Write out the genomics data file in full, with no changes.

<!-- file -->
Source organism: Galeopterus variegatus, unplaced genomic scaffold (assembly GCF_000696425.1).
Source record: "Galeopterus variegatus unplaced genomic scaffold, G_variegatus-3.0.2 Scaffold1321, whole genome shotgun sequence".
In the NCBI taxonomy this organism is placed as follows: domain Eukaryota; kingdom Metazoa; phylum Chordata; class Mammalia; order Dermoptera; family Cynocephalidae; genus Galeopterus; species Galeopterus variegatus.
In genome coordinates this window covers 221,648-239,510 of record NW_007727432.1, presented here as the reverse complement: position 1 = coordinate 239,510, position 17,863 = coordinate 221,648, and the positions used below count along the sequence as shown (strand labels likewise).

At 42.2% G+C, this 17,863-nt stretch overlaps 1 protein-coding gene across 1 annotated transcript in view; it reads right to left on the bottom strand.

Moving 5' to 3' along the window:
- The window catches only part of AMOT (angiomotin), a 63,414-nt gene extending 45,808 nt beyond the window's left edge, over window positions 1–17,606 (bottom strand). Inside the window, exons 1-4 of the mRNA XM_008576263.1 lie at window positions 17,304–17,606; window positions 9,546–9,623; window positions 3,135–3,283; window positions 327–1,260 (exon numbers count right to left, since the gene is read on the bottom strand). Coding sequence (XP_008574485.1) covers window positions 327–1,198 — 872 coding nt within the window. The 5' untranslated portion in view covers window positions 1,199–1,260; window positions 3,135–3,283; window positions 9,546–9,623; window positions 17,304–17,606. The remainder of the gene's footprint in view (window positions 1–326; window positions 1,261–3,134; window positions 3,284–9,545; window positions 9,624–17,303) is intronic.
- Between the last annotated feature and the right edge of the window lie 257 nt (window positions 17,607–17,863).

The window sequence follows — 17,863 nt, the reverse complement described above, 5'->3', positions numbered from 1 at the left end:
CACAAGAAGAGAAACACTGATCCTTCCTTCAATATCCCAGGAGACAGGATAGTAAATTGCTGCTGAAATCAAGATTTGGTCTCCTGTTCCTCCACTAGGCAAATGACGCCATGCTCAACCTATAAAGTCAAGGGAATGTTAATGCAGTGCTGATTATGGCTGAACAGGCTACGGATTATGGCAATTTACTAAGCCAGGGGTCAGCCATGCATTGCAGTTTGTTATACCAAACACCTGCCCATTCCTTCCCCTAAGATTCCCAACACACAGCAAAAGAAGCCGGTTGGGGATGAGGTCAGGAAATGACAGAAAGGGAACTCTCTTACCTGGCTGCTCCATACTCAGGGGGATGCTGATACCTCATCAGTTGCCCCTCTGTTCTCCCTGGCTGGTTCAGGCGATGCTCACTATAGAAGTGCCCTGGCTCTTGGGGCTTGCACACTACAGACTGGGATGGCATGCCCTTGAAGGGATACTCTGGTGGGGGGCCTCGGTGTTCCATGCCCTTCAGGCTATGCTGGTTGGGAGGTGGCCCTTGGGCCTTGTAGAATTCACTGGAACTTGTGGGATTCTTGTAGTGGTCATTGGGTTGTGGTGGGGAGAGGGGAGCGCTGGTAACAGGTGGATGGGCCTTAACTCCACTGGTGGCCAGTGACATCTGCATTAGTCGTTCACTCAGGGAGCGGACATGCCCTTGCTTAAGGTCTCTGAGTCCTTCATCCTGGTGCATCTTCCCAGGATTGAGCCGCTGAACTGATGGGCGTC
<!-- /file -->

Source organism: Galeopterus variegatus, unplaced genomic scaffold (assembly GCF_000696425.1).
Source record: "Galeopterus variegatus unplaced genomic scaffold, G_variegatus-3.0.2 Scaffold1321, whole genome shotgun sequence".
In the NCBI taxonomy this organism is placed as follows: domain Eukaryota; kingdom Metazoa; phylum Chordata; class Mammalia; order Dermoptera; family Cynocephalidae; genus Galeopterus; species Galeopterus variegatus.
In genome coordinates this window covers 221,648-239,510 of record NW_007727432.1, presented here as the reverse complement: position 1 = coordinate 239,510, position 17,863 = coordinate 221,648, and the positions used below count along the sequence as shown (strand labels likewise).

At 42.2% G+C, this 17,863-nt stretch overlaps 1 protein-coding gene across 1 annotated transcript in view; it reads right to left on the bottom strand.

Moving 5' to 3' along the window:
- The window catches only part of AMOT (angiomotin), a 63,414-nt gene extending 45,808 nt beyond the window's left edge, over window positions 1–17,606 (bottom strand). Inside the window, exons 1-4 of the mRNA XM_008576263.1 lie at window positions 17,304–17,606; window positions 9,546–9,623; window positions 3,135–3,283; window positions 327–1,260 (exon numbers count right to left, since the gene is read on the bottom strand). Coding sequence (XP_008574485.1) covers window positions 327–1,198 — 872 coding nt within the window. The 5' untranslated portion in view covers window positions 1,199–1,260; window positions 3,135–3,283; window positions 9,546–9,623; window positions 17,304–17,606. The remainder of the gene's footprint in view (window positions 1–326; window positions 1,261–3,134; window positions 3,284–9,545; window positions 9,624–17,303) is intronic.
- Between the last annotated feature and the right edge of the window lie 257 nt (window positions 17,607–17,863).

The window sequence follows — 17,863 nt, the reverse complement described above, 5'->3', positions numbered from 1 at the left end:
CACAAGAAGAGAAACACTGATCCTTCCTTCAATATCCCAGGAGACAGGATAGTAAATTGCTGCTGAAATCAAGATTTGGTCTCCTGTTCCTCCACTAGGCAAATGACGCCATGCTCAACCTATAAAGTCAAGGGAATGTTAATGCAGTGCTGATTATGGCTGAACAGGCTACGGATTATGGCAATTTACTAAGCCAGGGGTCAGCCATGCATTGCAGTTTGTTATACCAAACACCTGCCCATTCCTTCCCCTAAGATTCCCAACACACAGCAAAAGAAGCCGGTTGGGGATGAGGTCAGGAAATGACAGAAAGGGAACTCTCTTACCTGGCTGCTCCATACTCAGGGGGATGCTGATACCTCATCAGTTGCCCCTCTGTTCTCCCTGGCTGGTTCAGGCGATGCTCACTATAGAAGTGCCCTGGCTCTTGGGGCTTGCACACTACAGACTGGGATGGCATGCCCTTGAAGGGATACTCTGGTGGGGGGCCTCGGTGTTCCATGCCCTTCAGGCTATGCTGGTTGGGAGGTGGCCCTTGGGCCTTGTAGAATTCACTGGAACTTGTGGGATTCTTGTAGTGGTCATTGGGTTGTGGTGGGGAGAGGGGAGCGCTGGTAACAGGTGGATGGGCCTTAACTCCACTGGTGGCCAGTGACATCTGCATTAGTCGTTCACTCAGGGAGCGGACATGCCCTTGCTTAAGGTCTCTGAGTCCTTCATCCTGGTGCATCTTCCCAGGATTGAGCCGCTGAACTGATGGGCGTC